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Wildlife

Land-use disputes south of the border threaten long-term survival of Canada lynx

The plight of Lynx canadensis, which is not at risk in Canada but threatened in the United States, highlights the difficulty of conserving species across borders

  • Jan 20, 2017
  • 660 words
  • 3 minutes
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No wonder one of North America’s most iconic species is called the Canada lynx. The elusive big cat has it pretty good here, with a range that includes every province and territory except Prince Edward Island, and a status as a species that is not at risk.

South of the border, however, where its range is limited to 14 states and it’s listed as threatened, the fate of Lynx canadensis is more precarious — and more controversial. There, it and a host of other iconic wildlife species are at the centre of ongoing legal battles over habitat protection that involve conservationists, the U.S. Forest Service, the U.S. Fish and Wildlife Service and the logging industry.

Perhaps nowhere in the United States is this conflict being played out more frequently than in the courtrooms of Montana, which is said to support one of the healthiest populations of the animal in the lower 48 states and is home to one of two regions the U.S Fish and Wildlife Service has identified as being necessary to support the continued long-term existence of the animal in the contiguous United States (the other is the North Cascades region of Washington state).

In January, the U.S. Forest Service temporarily postponed a 731-hectare logging project in Custer Gallatin National Forest, the bulk of which is located in south-central Montana, northeast of Yellowstone National Park. The agency’s decision came after a federal judge blocked the project in November, citing a lack of the required formal consultation between the U.S. Forest Service and the U.S. Fish and Wildlife Service about how the project would affect Canada lynx habitat. At the time, the Alliance for the Wild Rockies, which had filed an injunction to stop the project, called the decision a victory for the Canada lynx and other species. “The [U.S.] Forest Service wanted to sacrifice lynx, grizzly bear, and elk habitat to subsidize the timber industry to the tune of $588,000 federal taxpayer dollars,” said Mike Garrity, the organization’s executive director, in a statement.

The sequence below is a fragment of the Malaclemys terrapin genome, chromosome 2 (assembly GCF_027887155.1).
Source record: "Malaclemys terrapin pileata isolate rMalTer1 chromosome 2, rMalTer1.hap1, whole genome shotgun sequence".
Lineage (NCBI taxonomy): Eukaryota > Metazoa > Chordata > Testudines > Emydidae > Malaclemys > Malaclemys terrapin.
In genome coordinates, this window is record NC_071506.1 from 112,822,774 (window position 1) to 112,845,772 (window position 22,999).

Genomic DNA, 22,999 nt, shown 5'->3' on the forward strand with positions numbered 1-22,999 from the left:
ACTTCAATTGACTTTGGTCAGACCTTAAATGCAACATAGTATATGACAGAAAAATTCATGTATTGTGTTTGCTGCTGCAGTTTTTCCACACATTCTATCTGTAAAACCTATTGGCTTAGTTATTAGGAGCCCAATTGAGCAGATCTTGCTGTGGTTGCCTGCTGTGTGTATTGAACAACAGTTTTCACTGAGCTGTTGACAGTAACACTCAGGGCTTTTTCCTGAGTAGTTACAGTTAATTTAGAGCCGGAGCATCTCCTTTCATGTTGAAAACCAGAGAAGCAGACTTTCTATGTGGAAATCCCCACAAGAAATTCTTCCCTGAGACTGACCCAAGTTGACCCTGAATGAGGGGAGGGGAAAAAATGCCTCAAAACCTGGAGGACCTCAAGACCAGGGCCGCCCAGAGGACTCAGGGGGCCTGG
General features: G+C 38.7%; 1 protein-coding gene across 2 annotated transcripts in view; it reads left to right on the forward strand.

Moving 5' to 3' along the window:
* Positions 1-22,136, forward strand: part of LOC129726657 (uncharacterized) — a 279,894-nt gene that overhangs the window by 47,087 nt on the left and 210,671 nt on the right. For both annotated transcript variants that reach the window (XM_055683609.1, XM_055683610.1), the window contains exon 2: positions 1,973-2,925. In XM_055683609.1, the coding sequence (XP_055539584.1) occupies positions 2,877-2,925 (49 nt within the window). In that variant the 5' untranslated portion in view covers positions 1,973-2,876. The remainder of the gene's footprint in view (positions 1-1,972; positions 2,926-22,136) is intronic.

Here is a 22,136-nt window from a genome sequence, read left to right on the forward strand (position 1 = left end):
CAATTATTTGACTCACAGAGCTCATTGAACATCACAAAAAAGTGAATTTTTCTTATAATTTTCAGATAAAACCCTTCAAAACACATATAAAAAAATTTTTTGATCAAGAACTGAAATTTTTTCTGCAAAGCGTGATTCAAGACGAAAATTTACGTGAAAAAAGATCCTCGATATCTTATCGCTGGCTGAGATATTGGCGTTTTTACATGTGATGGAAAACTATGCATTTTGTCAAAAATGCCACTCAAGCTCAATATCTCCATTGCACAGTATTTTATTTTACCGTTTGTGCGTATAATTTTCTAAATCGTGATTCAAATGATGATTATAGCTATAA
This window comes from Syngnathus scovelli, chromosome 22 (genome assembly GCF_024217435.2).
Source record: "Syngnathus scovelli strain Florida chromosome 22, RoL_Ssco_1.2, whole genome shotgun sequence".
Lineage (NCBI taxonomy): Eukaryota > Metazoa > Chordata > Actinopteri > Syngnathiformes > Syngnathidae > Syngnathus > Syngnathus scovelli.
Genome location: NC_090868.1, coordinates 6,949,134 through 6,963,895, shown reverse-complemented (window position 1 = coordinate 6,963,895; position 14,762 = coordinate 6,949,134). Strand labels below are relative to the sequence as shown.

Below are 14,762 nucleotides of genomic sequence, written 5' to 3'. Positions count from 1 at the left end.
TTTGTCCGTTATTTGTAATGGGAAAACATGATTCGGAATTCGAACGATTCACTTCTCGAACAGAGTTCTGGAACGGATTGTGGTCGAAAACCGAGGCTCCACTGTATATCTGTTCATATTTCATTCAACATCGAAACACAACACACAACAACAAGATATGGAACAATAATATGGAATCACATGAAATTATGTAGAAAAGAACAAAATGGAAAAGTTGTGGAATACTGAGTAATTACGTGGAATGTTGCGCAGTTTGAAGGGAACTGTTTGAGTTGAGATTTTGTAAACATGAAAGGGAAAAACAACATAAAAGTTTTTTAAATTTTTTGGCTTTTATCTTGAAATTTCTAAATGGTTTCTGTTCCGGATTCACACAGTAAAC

In December, Garrity’s organization and three other conservation groups filed suit in a federal district court to block a 300-hectare logging project in northwestern Montana’s Flathead National Forest, portions of which are prime habitat for the Canada lynx, as well as for species such as fisher, grizzly bears, elk and great grey owls.

None of these legal actions directly involve Canada, of course, but this country’s population of lynx does play a crucial role in the health of the Lynx canadensis population in the United States. Lynx aren’t migratory but do move between states such as Montana and Canada, and research has shown that maintaining habitat connectivity — something that development and logging can disrupt — with lynx in Canada, where the core of the cat’s North American geographic range is, is essential for the recovery of lynx populations in the United States.

Any potential recovery could face serious threats if Republican politicians emboldened by the election of President Donald Trump succeed in curtailing the influence of the Endangered Species Act, which some believe has long been used to slow or stop economic development. “It has never been used for the rehabilitation of species. It’s been used for control of the land,” Rob Bishop, the chairman of the House Natural Resources Committee and a Republican Congressman from Utah, told the Associated Press on Tuesday. “We’ve missed the entire purpose of the Endangered Species Act. It has been hijacked.”

The Associated Press reported that Bishop said he “would love to invalidate” the law and would need other lawmakers’ co-operation.

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